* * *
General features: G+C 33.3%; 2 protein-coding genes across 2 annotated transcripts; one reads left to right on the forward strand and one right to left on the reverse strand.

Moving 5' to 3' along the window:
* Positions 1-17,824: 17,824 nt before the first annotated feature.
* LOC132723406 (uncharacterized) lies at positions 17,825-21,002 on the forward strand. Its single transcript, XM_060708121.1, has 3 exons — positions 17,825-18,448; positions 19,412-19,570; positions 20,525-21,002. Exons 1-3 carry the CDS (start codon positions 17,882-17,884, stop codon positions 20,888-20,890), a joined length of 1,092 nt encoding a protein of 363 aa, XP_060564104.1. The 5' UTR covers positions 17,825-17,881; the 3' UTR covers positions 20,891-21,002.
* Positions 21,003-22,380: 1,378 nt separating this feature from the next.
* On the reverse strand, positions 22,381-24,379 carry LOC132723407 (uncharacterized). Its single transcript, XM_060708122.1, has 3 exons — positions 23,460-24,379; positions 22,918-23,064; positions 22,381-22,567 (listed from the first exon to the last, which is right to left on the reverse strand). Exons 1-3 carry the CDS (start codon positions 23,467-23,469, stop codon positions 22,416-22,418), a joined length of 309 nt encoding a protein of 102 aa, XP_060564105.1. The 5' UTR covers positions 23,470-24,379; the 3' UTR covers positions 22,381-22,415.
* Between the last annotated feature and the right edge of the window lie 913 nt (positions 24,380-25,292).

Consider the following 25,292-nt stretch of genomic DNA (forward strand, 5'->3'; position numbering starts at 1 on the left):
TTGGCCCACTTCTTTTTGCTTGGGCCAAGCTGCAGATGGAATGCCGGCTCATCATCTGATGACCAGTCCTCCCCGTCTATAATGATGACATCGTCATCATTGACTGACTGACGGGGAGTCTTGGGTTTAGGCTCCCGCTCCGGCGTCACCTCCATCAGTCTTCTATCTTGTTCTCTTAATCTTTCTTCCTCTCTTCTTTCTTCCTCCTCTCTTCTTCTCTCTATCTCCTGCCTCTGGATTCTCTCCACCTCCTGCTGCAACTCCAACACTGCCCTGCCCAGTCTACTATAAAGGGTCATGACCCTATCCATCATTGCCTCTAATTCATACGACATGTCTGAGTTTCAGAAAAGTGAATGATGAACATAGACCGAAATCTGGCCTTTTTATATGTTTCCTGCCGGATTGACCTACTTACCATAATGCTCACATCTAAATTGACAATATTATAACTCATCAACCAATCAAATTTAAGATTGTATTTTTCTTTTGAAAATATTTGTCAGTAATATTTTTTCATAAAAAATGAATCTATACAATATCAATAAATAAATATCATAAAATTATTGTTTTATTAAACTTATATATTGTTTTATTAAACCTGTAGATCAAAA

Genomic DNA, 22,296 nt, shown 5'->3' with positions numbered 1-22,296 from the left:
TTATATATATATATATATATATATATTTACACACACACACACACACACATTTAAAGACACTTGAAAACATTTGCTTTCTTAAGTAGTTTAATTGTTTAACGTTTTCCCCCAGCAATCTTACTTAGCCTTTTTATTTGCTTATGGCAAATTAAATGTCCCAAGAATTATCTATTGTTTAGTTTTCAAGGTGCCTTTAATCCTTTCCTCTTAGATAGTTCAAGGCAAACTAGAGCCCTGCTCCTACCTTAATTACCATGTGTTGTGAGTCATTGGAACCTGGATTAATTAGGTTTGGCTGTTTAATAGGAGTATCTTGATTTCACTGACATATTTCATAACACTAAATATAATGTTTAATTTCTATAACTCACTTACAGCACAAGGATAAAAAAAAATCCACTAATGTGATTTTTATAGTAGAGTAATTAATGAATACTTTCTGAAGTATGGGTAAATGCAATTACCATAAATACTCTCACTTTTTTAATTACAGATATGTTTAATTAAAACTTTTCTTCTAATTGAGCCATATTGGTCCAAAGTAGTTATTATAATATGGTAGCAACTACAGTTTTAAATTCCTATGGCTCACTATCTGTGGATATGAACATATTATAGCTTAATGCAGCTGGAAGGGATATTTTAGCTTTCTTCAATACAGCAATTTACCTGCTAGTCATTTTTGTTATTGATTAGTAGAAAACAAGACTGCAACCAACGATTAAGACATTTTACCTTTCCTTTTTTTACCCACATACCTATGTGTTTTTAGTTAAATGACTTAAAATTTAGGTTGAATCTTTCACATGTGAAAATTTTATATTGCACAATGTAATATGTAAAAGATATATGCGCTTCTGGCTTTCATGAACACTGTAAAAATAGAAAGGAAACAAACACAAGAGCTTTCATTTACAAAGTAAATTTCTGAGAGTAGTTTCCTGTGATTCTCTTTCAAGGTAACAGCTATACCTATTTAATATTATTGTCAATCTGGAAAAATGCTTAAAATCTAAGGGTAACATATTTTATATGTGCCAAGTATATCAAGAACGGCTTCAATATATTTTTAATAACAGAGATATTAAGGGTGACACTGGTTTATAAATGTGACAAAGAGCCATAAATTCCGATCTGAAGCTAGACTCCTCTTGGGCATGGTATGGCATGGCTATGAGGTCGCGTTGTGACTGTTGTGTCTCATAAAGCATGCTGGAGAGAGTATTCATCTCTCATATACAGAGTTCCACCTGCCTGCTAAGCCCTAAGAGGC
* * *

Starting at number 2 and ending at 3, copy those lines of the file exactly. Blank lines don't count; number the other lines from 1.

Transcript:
Moving 5' to 3' along the window:
* Positions 1-17,824: 17,824 nt before the first annotated feature.